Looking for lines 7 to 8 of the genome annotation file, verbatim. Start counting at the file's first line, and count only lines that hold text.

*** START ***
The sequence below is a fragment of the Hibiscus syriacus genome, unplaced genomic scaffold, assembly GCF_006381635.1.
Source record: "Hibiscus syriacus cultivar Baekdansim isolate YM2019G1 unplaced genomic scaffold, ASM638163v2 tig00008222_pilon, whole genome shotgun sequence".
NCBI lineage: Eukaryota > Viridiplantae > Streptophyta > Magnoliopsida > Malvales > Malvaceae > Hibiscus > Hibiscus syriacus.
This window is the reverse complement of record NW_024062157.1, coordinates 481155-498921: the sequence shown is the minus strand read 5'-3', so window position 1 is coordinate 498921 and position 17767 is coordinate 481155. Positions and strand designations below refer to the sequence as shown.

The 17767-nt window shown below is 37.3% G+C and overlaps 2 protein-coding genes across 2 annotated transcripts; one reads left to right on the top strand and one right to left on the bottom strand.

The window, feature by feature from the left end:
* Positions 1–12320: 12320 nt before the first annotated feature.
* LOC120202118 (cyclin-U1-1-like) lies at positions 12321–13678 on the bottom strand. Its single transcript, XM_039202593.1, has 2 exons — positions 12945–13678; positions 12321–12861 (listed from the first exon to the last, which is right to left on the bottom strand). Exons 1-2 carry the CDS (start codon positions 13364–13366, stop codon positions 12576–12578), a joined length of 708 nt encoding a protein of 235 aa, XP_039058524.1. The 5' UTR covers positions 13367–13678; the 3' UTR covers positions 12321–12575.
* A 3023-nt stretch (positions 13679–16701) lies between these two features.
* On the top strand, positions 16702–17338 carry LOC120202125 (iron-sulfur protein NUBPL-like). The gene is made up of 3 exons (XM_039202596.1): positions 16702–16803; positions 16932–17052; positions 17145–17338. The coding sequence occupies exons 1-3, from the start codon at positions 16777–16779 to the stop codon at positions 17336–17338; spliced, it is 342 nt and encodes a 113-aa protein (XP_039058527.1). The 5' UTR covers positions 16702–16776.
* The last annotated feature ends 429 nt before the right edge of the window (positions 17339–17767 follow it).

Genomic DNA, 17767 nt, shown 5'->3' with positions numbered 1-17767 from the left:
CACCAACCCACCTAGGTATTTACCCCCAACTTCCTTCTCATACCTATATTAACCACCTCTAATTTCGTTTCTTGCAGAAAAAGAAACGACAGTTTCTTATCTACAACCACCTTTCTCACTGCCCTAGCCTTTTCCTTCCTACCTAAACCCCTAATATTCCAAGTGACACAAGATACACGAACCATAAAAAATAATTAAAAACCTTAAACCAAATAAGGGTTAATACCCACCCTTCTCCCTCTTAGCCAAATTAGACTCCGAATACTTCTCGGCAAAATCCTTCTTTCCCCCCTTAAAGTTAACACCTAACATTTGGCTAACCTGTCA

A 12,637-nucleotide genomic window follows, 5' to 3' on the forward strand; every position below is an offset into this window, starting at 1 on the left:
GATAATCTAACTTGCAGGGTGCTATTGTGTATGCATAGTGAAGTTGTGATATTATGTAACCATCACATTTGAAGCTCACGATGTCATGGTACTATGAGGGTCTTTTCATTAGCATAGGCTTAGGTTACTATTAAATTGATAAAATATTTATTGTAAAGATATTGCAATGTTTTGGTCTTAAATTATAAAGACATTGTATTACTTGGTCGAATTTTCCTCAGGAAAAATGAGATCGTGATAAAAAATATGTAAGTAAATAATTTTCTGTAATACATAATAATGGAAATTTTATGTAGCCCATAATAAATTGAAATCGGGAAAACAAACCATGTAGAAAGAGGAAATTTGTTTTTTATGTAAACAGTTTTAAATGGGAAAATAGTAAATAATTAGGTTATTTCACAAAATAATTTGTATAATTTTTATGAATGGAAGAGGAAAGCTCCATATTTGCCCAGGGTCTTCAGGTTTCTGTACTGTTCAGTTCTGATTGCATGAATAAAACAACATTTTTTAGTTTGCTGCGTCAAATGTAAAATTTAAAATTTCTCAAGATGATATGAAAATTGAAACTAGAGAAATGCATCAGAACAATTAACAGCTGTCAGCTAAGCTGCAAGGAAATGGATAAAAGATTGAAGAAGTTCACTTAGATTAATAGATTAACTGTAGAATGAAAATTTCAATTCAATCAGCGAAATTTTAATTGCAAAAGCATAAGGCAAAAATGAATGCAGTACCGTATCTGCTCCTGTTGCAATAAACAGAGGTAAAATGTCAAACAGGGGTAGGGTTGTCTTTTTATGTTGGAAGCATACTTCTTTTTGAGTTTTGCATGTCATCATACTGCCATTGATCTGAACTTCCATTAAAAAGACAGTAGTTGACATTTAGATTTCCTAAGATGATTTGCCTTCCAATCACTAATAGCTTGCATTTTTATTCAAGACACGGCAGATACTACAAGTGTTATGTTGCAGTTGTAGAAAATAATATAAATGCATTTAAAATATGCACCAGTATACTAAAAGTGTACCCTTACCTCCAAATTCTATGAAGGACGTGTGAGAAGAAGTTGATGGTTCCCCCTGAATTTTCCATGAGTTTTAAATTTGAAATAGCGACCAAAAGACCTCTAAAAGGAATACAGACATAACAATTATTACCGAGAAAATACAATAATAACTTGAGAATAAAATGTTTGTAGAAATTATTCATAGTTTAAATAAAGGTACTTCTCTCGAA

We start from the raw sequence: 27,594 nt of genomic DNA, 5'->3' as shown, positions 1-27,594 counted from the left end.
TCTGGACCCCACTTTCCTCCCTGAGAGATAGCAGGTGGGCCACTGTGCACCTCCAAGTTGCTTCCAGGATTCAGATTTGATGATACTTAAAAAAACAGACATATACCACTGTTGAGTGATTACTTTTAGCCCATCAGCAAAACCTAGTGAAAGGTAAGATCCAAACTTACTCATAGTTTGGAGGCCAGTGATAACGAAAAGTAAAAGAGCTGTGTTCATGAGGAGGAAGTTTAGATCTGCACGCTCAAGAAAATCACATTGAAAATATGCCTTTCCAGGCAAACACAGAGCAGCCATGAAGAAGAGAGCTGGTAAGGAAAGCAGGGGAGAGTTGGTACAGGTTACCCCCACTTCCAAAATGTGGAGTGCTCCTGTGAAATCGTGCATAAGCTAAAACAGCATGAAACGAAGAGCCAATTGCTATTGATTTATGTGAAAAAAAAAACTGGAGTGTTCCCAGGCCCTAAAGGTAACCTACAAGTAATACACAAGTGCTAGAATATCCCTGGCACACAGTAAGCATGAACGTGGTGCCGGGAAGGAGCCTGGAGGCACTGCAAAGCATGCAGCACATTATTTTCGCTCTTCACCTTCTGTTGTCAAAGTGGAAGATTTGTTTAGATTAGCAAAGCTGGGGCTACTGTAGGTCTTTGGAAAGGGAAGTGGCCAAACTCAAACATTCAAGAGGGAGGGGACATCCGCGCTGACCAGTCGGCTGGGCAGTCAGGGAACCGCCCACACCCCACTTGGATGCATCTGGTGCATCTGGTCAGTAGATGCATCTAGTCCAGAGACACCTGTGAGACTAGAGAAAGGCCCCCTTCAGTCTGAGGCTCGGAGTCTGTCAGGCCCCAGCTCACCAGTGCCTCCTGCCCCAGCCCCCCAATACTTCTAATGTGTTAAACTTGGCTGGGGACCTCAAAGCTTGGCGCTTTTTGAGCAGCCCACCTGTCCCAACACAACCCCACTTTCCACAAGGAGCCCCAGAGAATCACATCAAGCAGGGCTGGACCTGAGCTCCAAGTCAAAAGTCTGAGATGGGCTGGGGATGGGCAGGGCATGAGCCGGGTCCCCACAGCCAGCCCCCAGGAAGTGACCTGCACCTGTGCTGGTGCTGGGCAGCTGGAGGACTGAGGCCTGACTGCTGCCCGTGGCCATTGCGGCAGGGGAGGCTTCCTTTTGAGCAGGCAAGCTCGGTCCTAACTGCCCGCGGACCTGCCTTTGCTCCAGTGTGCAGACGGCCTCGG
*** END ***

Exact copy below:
* Positions 1–12320: 12320 nt before the first annotated feature.
* LOC120202118 (cyclin-U1-1-like) lies at positions 12321–13678 on the bottom strand. Its single transcript, XM_039202593.1, has 2 exons — positions 12945–13678; positions 12321–12861 (listed from the first exon to the last, which is right to left on the bottom strand). Exons 1-2 carry the CDS (start codon positions 13364–13366, stop codon positions 12576–12578), a joined length of 708 nt encoding a protein of 235 aa, XP_039058524.1. The 5' UTR covers positions 13367–13678; the 3' UTR covers positions 12321–12575.